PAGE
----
Second Trump Impeachment Advances to Trial
Olivia Allery, staff writer
Former President Donald Trump has been impeached for a second time and the trial determining whether or not he will be convicted is quickly approaching. This watershed moment marks the first time in US history that a president has been impeached twice, as well as the first time that a former president is undergoing a conviction trial after their presidential term has already ended.
The main event that set off this second impeachment was the white supremacist attack of the capitol on Jan. 6. After this event, the House of Representatives cast a swift vote for the impeachment of Trump for inciting insurrection.
The impeachment process begins with a vote made by the House of Representatives. If the House reaches a majority vote in favor of the impeachment, a trial commences. The Senate is then in charge of presiding over the impeachment trial. In order for there to be a conviction, the Senate must have a two-thirds concurrence. There will need to be 67 votes from the senate in order for Trump to be convicted. This process will still be in place even though Trump is no longer in office.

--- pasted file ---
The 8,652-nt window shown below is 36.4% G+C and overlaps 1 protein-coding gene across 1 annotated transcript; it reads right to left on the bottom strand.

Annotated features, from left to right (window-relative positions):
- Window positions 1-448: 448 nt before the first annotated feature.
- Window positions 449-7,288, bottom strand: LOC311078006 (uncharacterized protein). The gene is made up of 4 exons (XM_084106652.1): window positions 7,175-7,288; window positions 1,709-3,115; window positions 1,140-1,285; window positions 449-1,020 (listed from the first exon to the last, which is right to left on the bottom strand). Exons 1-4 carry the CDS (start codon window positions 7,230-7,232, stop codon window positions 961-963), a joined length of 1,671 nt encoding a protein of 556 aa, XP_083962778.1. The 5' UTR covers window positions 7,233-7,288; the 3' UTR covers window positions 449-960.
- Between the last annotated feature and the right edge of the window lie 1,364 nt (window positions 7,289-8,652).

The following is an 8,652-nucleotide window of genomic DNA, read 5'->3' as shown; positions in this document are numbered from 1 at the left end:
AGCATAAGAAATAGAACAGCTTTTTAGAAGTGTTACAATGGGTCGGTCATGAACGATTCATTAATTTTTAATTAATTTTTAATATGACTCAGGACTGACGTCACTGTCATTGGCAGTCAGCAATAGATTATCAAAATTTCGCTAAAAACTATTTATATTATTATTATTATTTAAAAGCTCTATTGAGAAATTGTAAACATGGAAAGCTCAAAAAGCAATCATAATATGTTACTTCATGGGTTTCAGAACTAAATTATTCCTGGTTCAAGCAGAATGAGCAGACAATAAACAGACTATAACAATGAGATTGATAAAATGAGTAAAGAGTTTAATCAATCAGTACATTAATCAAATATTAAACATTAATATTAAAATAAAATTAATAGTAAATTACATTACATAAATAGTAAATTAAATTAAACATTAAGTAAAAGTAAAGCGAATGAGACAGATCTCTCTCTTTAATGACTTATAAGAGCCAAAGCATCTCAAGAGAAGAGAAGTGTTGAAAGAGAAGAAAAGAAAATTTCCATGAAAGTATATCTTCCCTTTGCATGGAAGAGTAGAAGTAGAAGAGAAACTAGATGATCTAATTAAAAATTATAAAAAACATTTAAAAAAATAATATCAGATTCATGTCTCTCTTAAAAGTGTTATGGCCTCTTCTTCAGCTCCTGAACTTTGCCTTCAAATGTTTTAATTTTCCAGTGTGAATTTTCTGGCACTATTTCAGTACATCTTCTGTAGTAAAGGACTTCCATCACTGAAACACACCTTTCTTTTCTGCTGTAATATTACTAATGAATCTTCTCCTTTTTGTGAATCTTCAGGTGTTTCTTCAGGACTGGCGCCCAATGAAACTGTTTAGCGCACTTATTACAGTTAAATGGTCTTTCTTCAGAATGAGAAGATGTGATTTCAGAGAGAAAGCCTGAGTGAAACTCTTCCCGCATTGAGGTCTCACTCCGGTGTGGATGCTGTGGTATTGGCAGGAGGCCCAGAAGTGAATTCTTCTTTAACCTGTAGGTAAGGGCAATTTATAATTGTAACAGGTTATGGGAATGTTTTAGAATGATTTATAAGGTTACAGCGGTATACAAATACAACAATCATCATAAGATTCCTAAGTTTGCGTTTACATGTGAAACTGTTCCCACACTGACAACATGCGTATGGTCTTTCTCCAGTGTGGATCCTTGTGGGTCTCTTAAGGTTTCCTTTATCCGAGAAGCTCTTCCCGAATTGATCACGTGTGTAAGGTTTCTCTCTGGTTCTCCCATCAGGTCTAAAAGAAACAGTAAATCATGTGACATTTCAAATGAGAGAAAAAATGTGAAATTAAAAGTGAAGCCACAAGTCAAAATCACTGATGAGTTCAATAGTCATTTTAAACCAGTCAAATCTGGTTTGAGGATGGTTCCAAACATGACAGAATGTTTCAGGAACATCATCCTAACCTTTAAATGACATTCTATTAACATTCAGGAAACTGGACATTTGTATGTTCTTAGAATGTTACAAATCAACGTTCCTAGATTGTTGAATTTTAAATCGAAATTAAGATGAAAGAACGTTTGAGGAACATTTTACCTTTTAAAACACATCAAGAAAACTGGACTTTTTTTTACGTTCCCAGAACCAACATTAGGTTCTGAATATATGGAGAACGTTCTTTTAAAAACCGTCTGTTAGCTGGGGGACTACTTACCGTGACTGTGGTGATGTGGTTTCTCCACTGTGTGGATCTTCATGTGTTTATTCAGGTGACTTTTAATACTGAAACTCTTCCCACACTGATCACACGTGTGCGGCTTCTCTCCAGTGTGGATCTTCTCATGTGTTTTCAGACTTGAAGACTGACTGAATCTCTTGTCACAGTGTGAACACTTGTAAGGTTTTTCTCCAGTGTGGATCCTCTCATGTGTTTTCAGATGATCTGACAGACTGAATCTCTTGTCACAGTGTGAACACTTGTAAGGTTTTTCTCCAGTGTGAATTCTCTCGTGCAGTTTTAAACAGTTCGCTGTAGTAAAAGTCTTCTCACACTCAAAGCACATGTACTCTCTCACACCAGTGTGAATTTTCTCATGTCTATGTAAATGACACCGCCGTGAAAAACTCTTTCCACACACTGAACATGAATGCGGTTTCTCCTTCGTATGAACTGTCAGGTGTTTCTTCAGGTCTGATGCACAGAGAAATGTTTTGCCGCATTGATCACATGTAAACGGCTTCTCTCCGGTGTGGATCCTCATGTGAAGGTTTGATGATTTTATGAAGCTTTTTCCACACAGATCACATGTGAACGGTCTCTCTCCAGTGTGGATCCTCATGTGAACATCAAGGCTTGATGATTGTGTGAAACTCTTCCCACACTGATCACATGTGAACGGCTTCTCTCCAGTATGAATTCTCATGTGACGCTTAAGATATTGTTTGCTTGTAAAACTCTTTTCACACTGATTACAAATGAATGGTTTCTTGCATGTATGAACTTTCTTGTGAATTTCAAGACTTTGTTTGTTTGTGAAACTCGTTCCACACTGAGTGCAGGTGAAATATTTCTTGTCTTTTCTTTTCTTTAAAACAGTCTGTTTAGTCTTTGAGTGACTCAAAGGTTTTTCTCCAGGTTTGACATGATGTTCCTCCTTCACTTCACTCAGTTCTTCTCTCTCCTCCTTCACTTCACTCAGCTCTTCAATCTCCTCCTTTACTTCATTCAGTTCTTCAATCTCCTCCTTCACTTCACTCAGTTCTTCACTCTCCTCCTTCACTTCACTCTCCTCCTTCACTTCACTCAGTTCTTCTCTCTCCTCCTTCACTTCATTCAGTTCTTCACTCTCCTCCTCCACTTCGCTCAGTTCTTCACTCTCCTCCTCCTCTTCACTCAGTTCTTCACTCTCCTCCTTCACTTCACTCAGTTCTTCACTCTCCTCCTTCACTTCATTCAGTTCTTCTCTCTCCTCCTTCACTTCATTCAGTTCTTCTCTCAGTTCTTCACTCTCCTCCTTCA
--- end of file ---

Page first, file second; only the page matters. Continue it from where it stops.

“The procedures are largely identical, so the key difference is that there’s no possibility of penalizing him by removing him from office,” said Andrew Aoki, Augsburg political science professor, in a statement to The Echo. “While Trump cannot be removed from office right now, the Senate has another penalty they could impose. In addition to convicting him, which would automatically remove a sitting president from office, it could also disqualify him from any future federal office.”
While the vote for impeachment has gone through, there is no guarantee that Trump will be convicted. In fact, it is more likely that Trump will be acquitted, like he was in his last impeachment, since most Republican senators still remain strong supporters of the former president. There was even an effort by Republican senators to dismiss the trial on the basis that the charges made against Trump were unconstitutional.
However, lawmakers were able to put this effort to an end with a narrow majority vote of 55-45 for the impeachment trial to continue.
“There’s no chance they could get the two-thirds necessary for a conviction, let alone barring him from future federal office,” said Aoki. “Trump’s support is too strong among Republican voters, and few GOP senators are willing to go against that tide.”